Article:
I'd think it is a fundamental property of asm in general that you can hurt yourself unless you're an expert: nothing prevents hardcoding a jump to some address and doing whatever.

I just quickly browsed the bug btu what is the level of footgun protection in say C + asm ?

Nothing: it is just left to the user I think.

I'd think it is a fundamental property of asm in general that you can hurt yourself unless you're an expert: nothing prevents hardcoding a jump to some address and doing whatever.

Possibly, but I am not convinced we should just inherit the same messy situation in MLIR. Right now I don't even know why we should add inline assembly at all: what can't you do by having an external library and calling into it?

Possibly, but I am not convinced we should just inherit the same messy situation in MLIR. Right now I don't even know why we should add inline assembly at all: what can't you do by having an external library and calling into it?

Besides avoiding make it unnecessarily complex, isn't the point of inline assembly to connect without indirection?
I am not fully aware of all the use cases but I'd imagine some of the constraints in the constraints string behave differently across function boundaries?
Isn't having an external library (written in assembly) displacing the problem?

Also, please respond to this:

Happy to restrict to not using or defining any symbol and global variables and that everything else is UB.
Would that be reasonable?

Do you still foresee the problematic behaviors you mentioned with these restrictions ?

Also, please respond to this:

Happy to restrict to not using or defining any symbol and global variables and that everything else is UB.
Would that be reasonable?

Do you still foresee the problematic behaviors you mentioned with these restrictions ?

UB is always a problem: it "may works in practice sometimes and people will rely on it". I'd say that UB without a sanitizer is rarely a good idea. In general deterministic failure, compile-time if possible and runtime otherwise is preferable.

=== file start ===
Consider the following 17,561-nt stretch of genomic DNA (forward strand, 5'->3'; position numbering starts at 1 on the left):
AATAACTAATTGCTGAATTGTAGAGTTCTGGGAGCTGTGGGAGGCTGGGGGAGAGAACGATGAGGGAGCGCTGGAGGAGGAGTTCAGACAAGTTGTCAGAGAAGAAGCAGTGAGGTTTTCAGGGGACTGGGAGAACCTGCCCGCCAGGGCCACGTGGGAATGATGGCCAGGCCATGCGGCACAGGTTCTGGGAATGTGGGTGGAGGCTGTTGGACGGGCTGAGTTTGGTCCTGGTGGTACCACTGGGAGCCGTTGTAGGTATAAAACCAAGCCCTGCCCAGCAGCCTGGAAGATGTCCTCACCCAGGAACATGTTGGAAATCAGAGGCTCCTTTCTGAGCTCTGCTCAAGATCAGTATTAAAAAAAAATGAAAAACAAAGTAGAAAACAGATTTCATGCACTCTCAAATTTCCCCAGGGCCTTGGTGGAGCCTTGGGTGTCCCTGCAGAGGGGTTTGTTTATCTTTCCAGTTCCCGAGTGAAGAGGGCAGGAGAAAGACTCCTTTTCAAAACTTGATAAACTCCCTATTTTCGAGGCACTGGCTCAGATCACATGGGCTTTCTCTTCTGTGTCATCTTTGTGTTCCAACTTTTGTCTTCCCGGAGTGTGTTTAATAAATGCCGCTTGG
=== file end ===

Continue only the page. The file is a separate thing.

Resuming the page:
-1 from me too on having this in standard. Inline ASM (given our frontends) is in the "I didn't care enough to model this as an intrinsic or op/my machine scheduler modelling isn't good enough/I need an escape hatch to do things which are invalid but work for my case". I wouldn't want to encourage any of that in standard though.

To the extent that this is just a mirror of the LLVM dialect inline_asm, maybe we could consider an asm dialect that has inline and eventually func operations and that accepts both a subset of standard (scalars) and LLVM types.

Why not just have it in llvm dialect (pseudo_inline_asm) and have it behave as you would here and relax type constraints on it? Having ASM dialect that depends on LLVM dialect also seems weird, feels like this op is a to help lowering to llvm and there only, so put it there. It should always be lowered away once everything is in LLVM. I haven't read the other discussion so don't know if the option of having casts back and forth that just fold away during lowering was discussed already.

"I didn't care enough to model this as an intrinsic or op/my machine scheduler modelling isn't good enough/I need an escape hatch to do things which are invalid but work for my case".

I don't disagree with the rest and will happily use any solution we find reasonable to expose LLVM ops to MLIR types.

I'll comment on this particular part on the "machine schedule modeling" though: this is a decades-old problem: ISel + RA + scheduling is a hard problem; compiler use heuristics (a.k.a human-engineered features) and when you really care about perf, it can often "get it wrong".
For such key pieces of SW, the compiler ends up being an impediment that library writers have to work around (even with intrinsics).
It is a fact that code that runs in production, on virtually all HW, relies on inline asm, sometimes heavily.

Maybe there are very good solutions in the fullness of time but note that all these things happen in LLVM, at a pretty big distance from MLIR std.

silvas added a subscriber: silvas.Nov 30 2020, 1:41 PM

Also big -1 from me. Too big of a can of worms. I don't think there is anything useful in the "inline asm" design space we can do in MLIR in the near-term (or even medium term) other than just having an llvm dialect op that mirrors the LLVM IR inline asm construct (and maybe some minor sugar around it, but still just a convenience pseudo-op around the low-level one that mirrors the LLVM IR construct).

FWIW, I'm extremely sympathetic to the desire to write inline asm... compiler scheduling/RA is never enough for the tail of use cases. I just think that anything we realistically do here other than mirroring LLVM is going to be a step in the wrong direction / have major unexpected issues.

nicolasvasilache abandoned this revision.Dec 7 2020, 6:02 AM